Loial shook his head, and the tufts on his ears drooped outward. “You see? Everything is changed, and half of what I know is useless. I hope I did not offend you. I'm sure your Two Rivers is a very fine place, wherever it is.”
“Somebody told me,” Rand said, “that it was once called Manetheren. I'd never heard it, but maybe you ... ”
The Ogier's ears had perked up happily. “Ah! Yes. Manetheren.” The tufts went down again. “There was a very fine grove there. Your pain sings in my heart, Rand al'Thor. We could not come in time.”
Loial bowed where he sat, and Rand bowed back. He suspected Loial would be hurt if he did not, would think he was rude at the least. He wondered if Loial thought he had the same sort of memories the Ogier seemed to. The corners of Loial's mouth and eyes were certainly turned down as if he were sharing the pain of Rand's loss, just as if the destruction of Manetheren were not something that happened two thousand years ago, near enough, something that Rand only knew about because of Moiraine's story.
After a time Loial sighed. “The Wheel turns,” he said, “and no one knows its turning. But you have come almost as far from your home as I have. A very considerable distance, as things are now. When the Ways were freely open, of course — but that is long past. Tell me, what brings you so far? Is there something you want to see, too?”
Rand opened his mouth to say that they had come to see the false Dragon — and he could not say it. Perhaps it was because Loial acted as if he were no older than Rand, ninety years old or no ninety years old. Maybe for an Ogier ninety years was not any older than he was. It had been a long time since he had been able to really talk to anyone about what was happening. Always the fear that they might be Darkfriends, or think he was. Mat was so drawn in on himself, feeding his fears on his own suspicions, that he was no good for talking. Rand found himself telling Loial about Winternight. Not a vague story about Darkfriends; the truth about Trollocs breaking in the door, and a Fade on the Quarry Road.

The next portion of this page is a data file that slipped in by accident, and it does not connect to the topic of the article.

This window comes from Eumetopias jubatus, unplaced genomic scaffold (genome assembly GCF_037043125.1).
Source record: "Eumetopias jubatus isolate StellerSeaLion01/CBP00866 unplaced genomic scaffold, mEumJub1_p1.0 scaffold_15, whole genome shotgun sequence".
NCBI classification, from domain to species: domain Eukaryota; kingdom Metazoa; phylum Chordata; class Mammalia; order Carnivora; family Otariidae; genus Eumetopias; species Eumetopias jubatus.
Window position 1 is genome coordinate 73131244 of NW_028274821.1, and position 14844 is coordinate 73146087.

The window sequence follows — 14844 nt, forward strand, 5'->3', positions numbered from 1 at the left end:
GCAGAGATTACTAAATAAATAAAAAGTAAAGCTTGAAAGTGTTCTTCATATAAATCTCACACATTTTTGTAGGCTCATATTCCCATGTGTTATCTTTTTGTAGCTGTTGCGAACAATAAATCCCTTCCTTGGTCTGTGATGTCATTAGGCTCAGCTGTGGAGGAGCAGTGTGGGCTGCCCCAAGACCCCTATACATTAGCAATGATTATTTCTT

Part of him was horrified at what he was doing, but it was almost as if he were two people, one trying to hold his tongue while the other only felt the relief at being able to tell it all finally. The result was that he stumbled and stuttered and jumped around in the story. Shadar Logoth and losing his friends in the night, not knowing if they were alive or dead. The Fade in Whitebridge; and Thom dying so they could escape. The Fade in Baerlon. Darkfriends later, Howal Gode, and the boy who was afraid of them, and the woman who tried to kill Mat. The Halfman outside the Goose and Crown.
When he started babbling about dreams, even the part of him that wanted to talk felt the hackles rising on the back of his neck. He bit his tongue clamping his teeth shut. Breathing heavily through his nose, he watched the Ogier warily, hoping he thought he had meant nightmares. The Light knew it all sounded like a nightmare, or enough to give anyone nightmares. Maybe Loial would just think